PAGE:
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Henry Lawrence's "Young Men", also known as "the Paladins of the Punjaub", were a group of East India Company officers sent to act as "advisers" to the Sikhs after the First Sikh War in 1846. In the words of George Lawrence, his duties were "to act as a friendly adviser to the native officials".[1] They served under the command of Sir Henry Lawrence, initially the Agent to the Governor General and later also the Resident at Lahore.

Collectively these men laid the foundations of British rule in the Punjab and Northwest Frontier between the First Anglo-Sikh War and the Indian Rebellion in 1857.


Following the successful defeat of the Maratha Empire in the Third Anglo-Maratha War, the East India Company was able to expand its operations westwards largely unchecked.[2] This created a new frontier for the company which brought them into competition with the expanding Sikh Empire under Maharaja Ranjit Singh. At the same time, Russia was empire building in Asia, and the British government became fearful of the Russian threats to its commercial interests in India and central Asia. The British viewed Afghanistan as a potential protectorate, behind a series of further buffer states in central Asia and Persia designed to protect British India. However to gain access to Afghanistan, a route would be required through Sind and the Punjab.[3]

The death of Ranjit Singh in 1839 marked a period of instability within the Sikh Empire.[4] To counter the threat to British territories along the border, the East India Company increased its military strength near the border with a new cantonment in Ferozepur. However this act, viewed together with the recent conquest of Sindh in 1843, was viewed with great distrust by the Sikhs.[5] This led to a breakdown in diplomatic relations and the outbreak of the First Anglo-Sikh War in 1845.

The British marched unopposed into Lahore on 20 February 1846 and a peace treaty, known as the Treaty of Lahore was drawn up by Frederick Currie. A supplement to the treaty stipulated that a British force would remain in Lahore until no longer than the end of the year "for the purpose of protecting the person of the Maharajah and the inhabitants of the City of Lahore, during the reorganisation of the Sikh Army.[6] Towards the end of 1846, the Treaty Of Bhyrowal was ratified, which provided that a Resident British officer, with an efficient establishment of assistants, was to be appointed by the Governor-General to remain at Lahore, with "full authority to direct and control all matters in every Department of the State".[7]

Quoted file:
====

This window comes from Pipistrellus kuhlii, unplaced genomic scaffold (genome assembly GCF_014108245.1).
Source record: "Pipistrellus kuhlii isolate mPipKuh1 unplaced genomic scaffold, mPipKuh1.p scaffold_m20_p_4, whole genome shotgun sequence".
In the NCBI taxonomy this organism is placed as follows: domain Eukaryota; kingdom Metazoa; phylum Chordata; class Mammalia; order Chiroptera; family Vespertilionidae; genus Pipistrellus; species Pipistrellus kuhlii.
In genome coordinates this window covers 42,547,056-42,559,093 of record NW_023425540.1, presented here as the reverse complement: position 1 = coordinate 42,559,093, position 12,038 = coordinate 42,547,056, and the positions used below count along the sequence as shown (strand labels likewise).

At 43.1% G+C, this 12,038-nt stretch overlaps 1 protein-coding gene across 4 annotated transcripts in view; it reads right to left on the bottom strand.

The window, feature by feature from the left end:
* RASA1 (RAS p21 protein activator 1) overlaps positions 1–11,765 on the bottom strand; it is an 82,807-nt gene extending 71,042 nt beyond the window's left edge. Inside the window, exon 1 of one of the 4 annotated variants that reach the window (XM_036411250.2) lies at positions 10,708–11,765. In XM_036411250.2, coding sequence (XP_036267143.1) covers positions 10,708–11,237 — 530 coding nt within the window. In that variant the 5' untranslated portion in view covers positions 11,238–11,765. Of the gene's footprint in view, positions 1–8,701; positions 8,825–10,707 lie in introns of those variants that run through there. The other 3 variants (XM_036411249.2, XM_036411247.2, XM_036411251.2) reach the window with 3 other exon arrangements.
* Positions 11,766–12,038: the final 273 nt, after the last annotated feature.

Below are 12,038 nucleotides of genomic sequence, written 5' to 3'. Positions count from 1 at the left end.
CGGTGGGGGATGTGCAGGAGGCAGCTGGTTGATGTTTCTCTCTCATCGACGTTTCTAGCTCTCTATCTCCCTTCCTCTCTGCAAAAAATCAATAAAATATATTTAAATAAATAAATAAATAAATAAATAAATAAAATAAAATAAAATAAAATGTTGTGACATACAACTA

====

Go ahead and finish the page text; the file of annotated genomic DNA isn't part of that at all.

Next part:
Paladins of the PunjaubEdit

The new Resident was to be Henry Lawrence, who had assisted Currie in the drafting of the Lahore Treaty. Lawrence would subsequently hand pick a number of assistants to carry out his orders. These included contemporaries such as James Abbott, Frederick Mackeson and his brothers George Lawrence and John Lawrence, however the majority were junior officers in their twenties taken directly from the Bengal Army.[8] Some of the most prominent officers selected by Lawrence, were those he had served with in the First Anglo-Sikh War. The Battle of Sobraon alone included Herbert Edwardes, William Hodson and Harry "Joe" Lumsden.[9]

Lawrence was always on the lookout for new recruits and carried around a notebook recording names and observations.[10] The charismatic Lawrence nurtured his proteges into a brotherhood of young men, sharing a vocation, very much a band of brothers, Paladins at the court of their mentor and master.[11]

The murders in Multan of Patrick Vans Agnew and Lt. Anderson, sparked the Second Anglo-Sikh War and led to the annexation of the Punjab.[12]

"Young Men"Edit

Further readingEdit

  • Political Diaries of the Agent to the Governor General, North West Frontier and Resident at Lahore from 1 January 1847 to 4 March 1848 (reprint ed.). Lahore: Sang-e-Meel Publications. 2005. ISBN 969-35-1766-0.
  • Political Diaries of Lieut. H. B. Edwardes, Assistant to the Resident at Lahore 1847-1849 (reprint ed.). Lahore: Sang-e-Meel Publications. 2006. ISBN 969-35-1770-9.
  • Political Diaries of Lieutenant Reynell G. Taylor, Mr. P. Sandys Melvill, Pandit Kunahya Lal, Mr. P. A. Vans Agnew, Lieutenant J. Nicholson, Mr. L. Bowring and Mr. A. H. Cocks, 1847-1849 (reprint ed.). Lahore: Sang-e-Meel Publications. 2006. ISBN 969-35-1771-7.
  • Allen, Charles (2000). Soldier Sahibs: the men who made the North-West Frontier. London: John Murray. ISBN 978-0-349-11456-9.


  1. ^ Gazetteer of the Peshawar District 1897–98 (reprint ed.). Lahore: Sang-e-Meel Publications. 1989. p. 78.
  2. ^ Joe Bindloss, Northeast India, Lonely Planet, 2009, page 31
  3. ^ Edward Ingram. The International History Review, Vol. 2, No. 2 (Apr., 1980), pp. 160-171. Published by: Taylor & Francis, Ltd. Stable URL: Great Britain's Great Game: An Introduction
  4. ^ Hernon, Ian (2003). Britain's forgotten wars. Sutton Publishing Ltd. ISBN 0-7509-3162-0, page 546
  5. ^ Farwell, Byron (1973). Queen Victoria's little wars. Wordsworth Editions. ISBN 1-84022-216-6, page 30
  6. ^ Article 1 to 4 of the supplementary Agreement
  7. ^ Article 2 of the Treaty of Bhyroval
  8. ^ Charles Allen, Soldier Sahibs: The Men Who Made the North-West Frontier, Hachette UK, 21 Jun 2012
  9. ^ Stephen Wade, Spies in the Empire: Victorian Military Intelligence, Anthem Press, 1 Jul 2007, p.36
  10. ^ Stephen Wade, Spies in the Empire: Victorian Military Intelligence, Anthem Press, 1 Jul 2007, p.36
  11. ^ Stephen Wade, Spies in the Empire: Victorian Military Intelligence, Anthem Press, 1 Jul 2007, p.7
  12. ^ Gazetteer of the Multan District 1923–24 (reprint ed.). Lahore: Sang-e-Meel Publications. 2001. p. 283.